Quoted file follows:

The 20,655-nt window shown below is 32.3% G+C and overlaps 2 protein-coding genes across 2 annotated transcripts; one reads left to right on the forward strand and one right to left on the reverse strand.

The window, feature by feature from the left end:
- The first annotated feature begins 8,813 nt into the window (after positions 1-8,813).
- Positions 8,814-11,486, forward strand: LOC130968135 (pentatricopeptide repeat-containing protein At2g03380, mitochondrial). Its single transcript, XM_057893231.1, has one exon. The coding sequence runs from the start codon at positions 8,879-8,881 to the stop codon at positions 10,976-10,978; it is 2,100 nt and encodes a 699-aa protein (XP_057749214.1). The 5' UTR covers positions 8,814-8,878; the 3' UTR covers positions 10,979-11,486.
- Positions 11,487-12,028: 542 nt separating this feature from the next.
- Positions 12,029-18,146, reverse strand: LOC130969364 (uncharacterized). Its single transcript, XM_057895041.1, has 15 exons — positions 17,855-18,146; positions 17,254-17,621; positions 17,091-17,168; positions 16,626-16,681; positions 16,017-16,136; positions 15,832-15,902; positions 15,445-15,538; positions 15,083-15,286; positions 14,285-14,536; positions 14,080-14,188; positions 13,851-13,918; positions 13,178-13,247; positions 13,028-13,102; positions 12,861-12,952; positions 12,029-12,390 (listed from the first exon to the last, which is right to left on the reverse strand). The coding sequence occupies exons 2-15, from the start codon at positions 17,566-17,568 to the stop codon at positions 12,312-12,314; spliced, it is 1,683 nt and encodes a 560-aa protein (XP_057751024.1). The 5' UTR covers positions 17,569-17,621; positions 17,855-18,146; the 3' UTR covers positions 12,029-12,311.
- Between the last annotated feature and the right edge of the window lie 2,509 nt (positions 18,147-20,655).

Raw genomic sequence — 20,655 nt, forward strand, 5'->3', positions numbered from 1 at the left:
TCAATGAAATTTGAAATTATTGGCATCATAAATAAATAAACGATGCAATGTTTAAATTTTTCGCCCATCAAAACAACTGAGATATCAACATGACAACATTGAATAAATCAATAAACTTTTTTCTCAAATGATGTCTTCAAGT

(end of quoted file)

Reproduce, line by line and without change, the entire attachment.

The 20,655-nt window shown below is 32.3% G+C and overlaps 2 protein-coding genes across 2 annotated transcripts; one reads left to right on the forward strand and one right to left on the reverse strand.

The window, feature by feature from the left end:
- The first annotated feature begins 8,813 nt into the window (after positions 1-8,813).
- Positions 8,814-11,486, forward strand: LOC130968135 (pentatricopeptide repeat-containing protein At2g03380, mitochondrial). Its single transcript, XM_057893231.1, has one exon. The coding sequence runs from the start codon at positions 8,879-8,881 to the stop codon at positions 10,976-10,978; it is 2,100 nt and encodes a 699-aa protein (XP_057749214.1). The 5' UTR covers positions 8,814-8,878; the 3' UTR covers positions 10,979-11,486.
- Positions 11,487-12,028: 542 nt separating this feature from the next.
- Positions 12,029-18,146, reverse strand: LOC130969364 (uncharacterized). Its single transcript, XM_057895041.1, has 15 exons — positions 17,855-18,146; positions 17,254-17,621; positions 17,091-17,168; positions 16,626-16,681; positions 16,017-16,136; positions 15,832-15,902; positions 15,445-15,538; positions 15,083-15,286; positions 14,285-14,536; positions 14,080-14,188; positions 13,851-13,918; positions 13,178-13,247; positions 13,028-13,102; positions 12,861-12,952; positions 12,029-12,390 (listed from the first exon to the last, which is right to left on the reverse strand). The coding sequence occupies exons 2-15, from the start codon at positions 17,566-17,568 to the stop codon at positions 12,312-12,314; spliced, it is 1,683 nt and encodes a 560-aa protein (XP_057751024.1). The 5' UTR covers positions 17,569-17,621; positions 17,855-18,146; the 3' UTR covers positions 12,029-12,311.
- Between the last annotated feature and the right edge of the window lie 2,509 nt (positions 18,147-20,655).

Raw genomic sequence — 20,655 nt, forward strand, 5'->3', positions numbered from 1 at the left:
TCAATGAAATTTGAAATTATTGGCATCATAAATAAATAAACGATGCAATGTTTAAATTTTTCGCCCATCAAAACAACTGAGATATCAACATGACAACATTGAATAAATCAATAAACTTTTTTCTCAAATGATGTCTTCAAGT